|How To Make Rabbit Not Afraid of You|
Prepare to Bring your Rabbit to Home
1. Prepare all inventory.
Do not let you get confused to find a bed or a bowl to eat when bringing rabbits to the house. Rabbits will become stressed after traveling and want to rest in a dark and lonely place. Make sure you have a cage that is big enough for adult rabbits. The width should be about two jumps, the length of three jumps, and high enough for the rabbit to stand. Prepare meals, snacks, water dispensers, toys, and straw.
2. Prepare the cage.
Store the cage in a quiet room without any noisy equipment like a clothes dryer. Use hay or dry grass as a bedding. Inside the cage, creating a secluded bed of sturdy wooden box that has been filled with straw.
Make sure other pets (cats and dogs) can not sniff your rabbit's cage. This can make the rabbit scared because dogs and cats are predators.
3. Create a hiding place.
Your rabbit will be happy to have another hiding place around the house. Spread a number of shoe boxes or tubes made of cardboard. That way, your rabbit has a number of places to hide and run away in case he's scared while exploring.
Giving a hiding place does not mean teaching your rabbit to hide. With a hiding place, a rabbit can do what he thinks is natural (like hiding). After all, there is the possibility that your rabbit will explore if he knows there are enough safe places.
4. Save your rabbit in the cage.
Raise the rabbit slowly from the person who delivered it, then save in the cage. Talk slowly to your rabbit and hold him gently but also tightly. If your rabbit looks nervous or anxious when carried by the deliverer, blanket him with a towel before lifting it. Darkness in the towel (like feeling safe in a hole) has a natural effect that can make your rabbit feel safe and calm.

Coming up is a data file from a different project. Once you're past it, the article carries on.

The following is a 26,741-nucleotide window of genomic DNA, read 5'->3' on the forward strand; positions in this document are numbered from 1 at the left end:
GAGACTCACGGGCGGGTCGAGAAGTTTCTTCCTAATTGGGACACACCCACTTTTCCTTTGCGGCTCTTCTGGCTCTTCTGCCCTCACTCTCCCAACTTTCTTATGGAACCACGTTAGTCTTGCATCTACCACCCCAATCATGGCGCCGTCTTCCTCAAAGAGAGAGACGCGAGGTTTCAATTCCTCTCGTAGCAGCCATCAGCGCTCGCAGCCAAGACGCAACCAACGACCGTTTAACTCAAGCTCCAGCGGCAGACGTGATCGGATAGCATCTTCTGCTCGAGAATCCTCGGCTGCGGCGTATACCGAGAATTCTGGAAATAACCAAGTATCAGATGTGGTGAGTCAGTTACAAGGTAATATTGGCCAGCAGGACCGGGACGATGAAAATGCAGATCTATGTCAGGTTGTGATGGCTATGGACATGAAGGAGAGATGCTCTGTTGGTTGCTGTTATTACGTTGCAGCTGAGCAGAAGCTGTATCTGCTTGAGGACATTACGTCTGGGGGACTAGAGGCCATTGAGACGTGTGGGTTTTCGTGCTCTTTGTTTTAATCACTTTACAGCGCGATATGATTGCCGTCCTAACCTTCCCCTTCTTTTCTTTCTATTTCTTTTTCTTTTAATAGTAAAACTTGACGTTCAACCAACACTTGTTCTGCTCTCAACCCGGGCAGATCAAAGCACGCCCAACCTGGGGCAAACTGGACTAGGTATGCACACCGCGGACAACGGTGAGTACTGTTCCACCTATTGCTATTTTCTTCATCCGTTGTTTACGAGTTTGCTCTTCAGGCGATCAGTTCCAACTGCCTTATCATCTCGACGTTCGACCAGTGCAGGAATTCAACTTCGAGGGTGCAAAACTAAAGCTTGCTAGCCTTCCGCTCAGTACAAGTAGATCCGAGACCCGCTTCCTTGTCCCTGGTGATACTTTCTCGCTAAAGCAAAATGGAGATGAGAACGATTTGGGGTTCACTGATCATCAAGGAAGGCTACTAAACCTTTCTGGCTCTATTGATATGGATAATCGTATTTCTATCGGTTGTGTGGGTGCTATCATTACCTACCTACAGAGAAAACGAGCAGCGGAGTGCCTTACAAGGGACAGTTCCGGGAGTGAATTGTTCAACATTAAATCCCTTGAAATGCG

Make sure you support your rabbit's abdomen and hind legs when moving it to the cage. Do not hit your rabbit.
5. Give your rabbit space.
Do not hold or hold your rabbit for the first three days after taking it home. Let your rabbit become accustomed and comfortable in his cage. Your rabbit may spend his first day in hiding, but do not worry because it is a natural thing. Your rabbit will start exploring if you are familiar with the sound and smell around him. When you first hear a sound, your rabbit may run away and hide. But he will be bolder when he knows that it is not a threat.
Young rabbits have greater curiosity than adult rabbits so this process may be faster for young rabbits.
Approaching your Rabbit
1. Wash your hands.
Rabbits will feel threatened by other pets, even if only from the smell. So wash your hands after holding other animals and before touching the rabbit.
2. Start feeding your rabbits by hand.
You can start feeding by hand if a few days have passed and your rabbit is used. Start by sitting next to the cage and talking to your rabbit in a low voice. If the rabbit goes away, keep talking to him in a low voice and wait for him to approach you. Open the door and give him a good snack, like a dandelion. If your rabbit does not dare to approach the dandelion, put the flower between you and the rabbit.
3. Let the rabbit be comfortable with you.
Keep your hands on the straw near the door while feeding or talking to the rabbit. That way, he will get used to eating while accompanied by you. Talk to your rabbit while filling his food bowl. Because the rabbit learns from experience, he will connect you with food (a good thing). This will help calm your rabbit.
4. Go to the rabbit after he or she starts getting attracted to you.
Touch the rabbit if he's used to eating while accompanied by you. Do not overdo things like trying to carry him. Your rabbit can be stressed and try to fight back. Instead, you can put your hands slowly into the cage and touch your rabbit's back or pelvis.